Let's ignore the fact that getting the timing exactly right to step out of the way of a big dip in the stock market is incredibly difficult and that attempting to do so obviously risks the opposite problem: missing out on further gains and then coming back into the market at the top.
Let's ignore all the contrarian instincts that tell us that with so many people worried about a correction there's no way a correction is in store in the near future.
Let's also ignore, for now, the fact that central bank-orchestrated rock-bottom bond yields, including trillions of dollars of debt trading at negative rates around the world, have thrown a gorilla-sized monkey wrench into all the best-laid plans to determine the fair value for stocks.
Instead, let's engage in the thought experiment of what will happen should this well-advertised correction in the stock market arrive as scheduled.
This is where things get interesting. Traditionally, in "correction" declines of 10 percent or more in the S&P 500, the safest place to be has been in "defensive" sectors -- like utility, telecommunications and consumer staples companies -- under the premise that consumers will keep things like electricity (and toilet paper) flowing even in the worst of times.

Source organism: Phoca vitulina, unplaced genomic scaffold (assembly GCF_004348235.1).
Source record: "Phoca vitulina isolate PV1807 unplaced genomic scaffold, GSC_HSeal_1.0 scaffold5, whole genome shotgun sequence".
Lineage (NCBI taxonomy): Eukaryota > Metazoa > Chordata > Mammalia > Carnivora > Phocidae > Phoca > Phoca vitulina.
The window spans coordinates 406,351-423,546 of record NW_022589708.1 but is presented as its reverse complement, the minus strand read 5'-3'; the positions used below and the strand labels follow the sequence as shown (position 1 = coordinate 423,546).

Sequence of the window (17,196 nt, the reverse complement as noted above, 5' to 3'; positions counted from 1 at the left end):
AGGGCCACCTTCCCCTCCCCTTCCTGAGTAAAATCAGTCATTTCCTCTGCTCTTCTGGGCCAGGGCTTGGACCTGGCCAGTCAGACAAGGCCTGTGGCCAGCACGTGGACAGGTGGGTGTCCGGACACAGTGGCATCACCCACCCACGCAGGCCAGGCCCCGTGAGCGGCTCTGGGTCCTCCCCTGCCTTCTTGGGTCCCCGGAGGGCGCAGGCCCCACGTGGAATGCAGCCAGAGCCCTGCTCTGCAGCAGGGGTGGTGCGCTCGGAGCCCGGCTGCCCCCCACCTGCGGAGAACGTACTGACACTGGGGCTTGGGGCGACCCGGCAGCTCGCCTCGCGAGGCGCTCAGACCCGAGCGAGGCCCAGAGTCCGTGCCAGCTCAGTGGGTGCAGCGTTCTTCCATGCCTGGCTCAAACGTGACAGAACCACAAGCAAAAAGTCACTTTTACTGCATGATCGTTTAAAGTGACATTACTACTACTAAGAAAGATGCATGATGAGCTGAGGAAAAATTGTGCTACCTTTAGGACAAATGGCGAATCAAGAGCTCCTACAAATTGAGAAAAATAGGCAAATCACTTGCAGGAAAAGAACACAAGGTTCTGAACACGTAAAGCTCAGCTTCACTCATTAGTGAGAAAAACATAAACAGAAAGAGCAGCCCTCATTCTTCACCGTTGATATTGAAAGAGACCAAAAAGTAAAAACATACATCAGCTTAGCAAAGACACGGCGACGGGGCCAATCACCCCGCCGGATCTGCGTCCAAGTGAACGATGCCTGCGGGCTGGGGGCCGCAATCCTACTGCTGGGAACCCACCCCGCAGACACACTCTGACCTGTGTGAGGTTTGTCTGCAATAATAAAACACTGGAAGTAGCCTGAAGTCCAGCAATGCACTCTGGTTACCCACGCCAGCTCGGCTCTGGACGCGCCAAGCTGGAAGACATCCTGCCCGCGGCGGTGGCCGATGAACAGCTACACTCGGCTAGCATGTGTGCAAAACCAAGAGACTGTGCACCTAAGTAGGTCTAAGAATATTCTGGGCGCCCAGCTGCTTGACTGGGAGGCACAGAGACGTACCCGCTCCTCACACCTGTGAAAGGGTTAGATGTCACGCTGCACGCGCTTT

These are the sectors that typically lose the least while companies more correlated to the economic cycles (like financials, technology and industrials) are prone to the biggest declines in share prices, as Wells Fargo strategist Gina Martin Adams pointed out in a note on Monday.
However, despite a bit of a mini-rotation over the last month or so in which cyclical industries swung back in favor and defensives lagged, the leadership for 2016 -- and, in fact, for more than a year -- has been defensives.
If you rank the best-performing sectors that led the market higher after the S&P 500's record in May 2015, the scores are different but the leader board looks a lot like it should during a correction:
The reason for the outperformance of these groups is obvious to anyone who's set the foxhounds loose on the fabled hunt for yield: the relatively high and stable dividends that make many defensive industries attractive. This has pushed valuations -- especially for utilities and consumer staples -- toward the frothy end of the spectrum when compared with the overall market, which itself is at the frothy end of its own spectrum.
The question is how long this condition will last. While it may look like central banks have created a bubble in defensive industries, it's hard to know how much more air can be puffed into the bubble and what (and when) will be the pinprick that deflates it.
Still, if the great strategist Jimmy Cliff has taught us anything, it's that the harder they come, the harder they fall. So the old playbook -- hiding out in defensives if you're worried about a correction -- seems a little suspect at this point.
This column does not necessarily reflect the opinion of Bloomberg LP and its owners.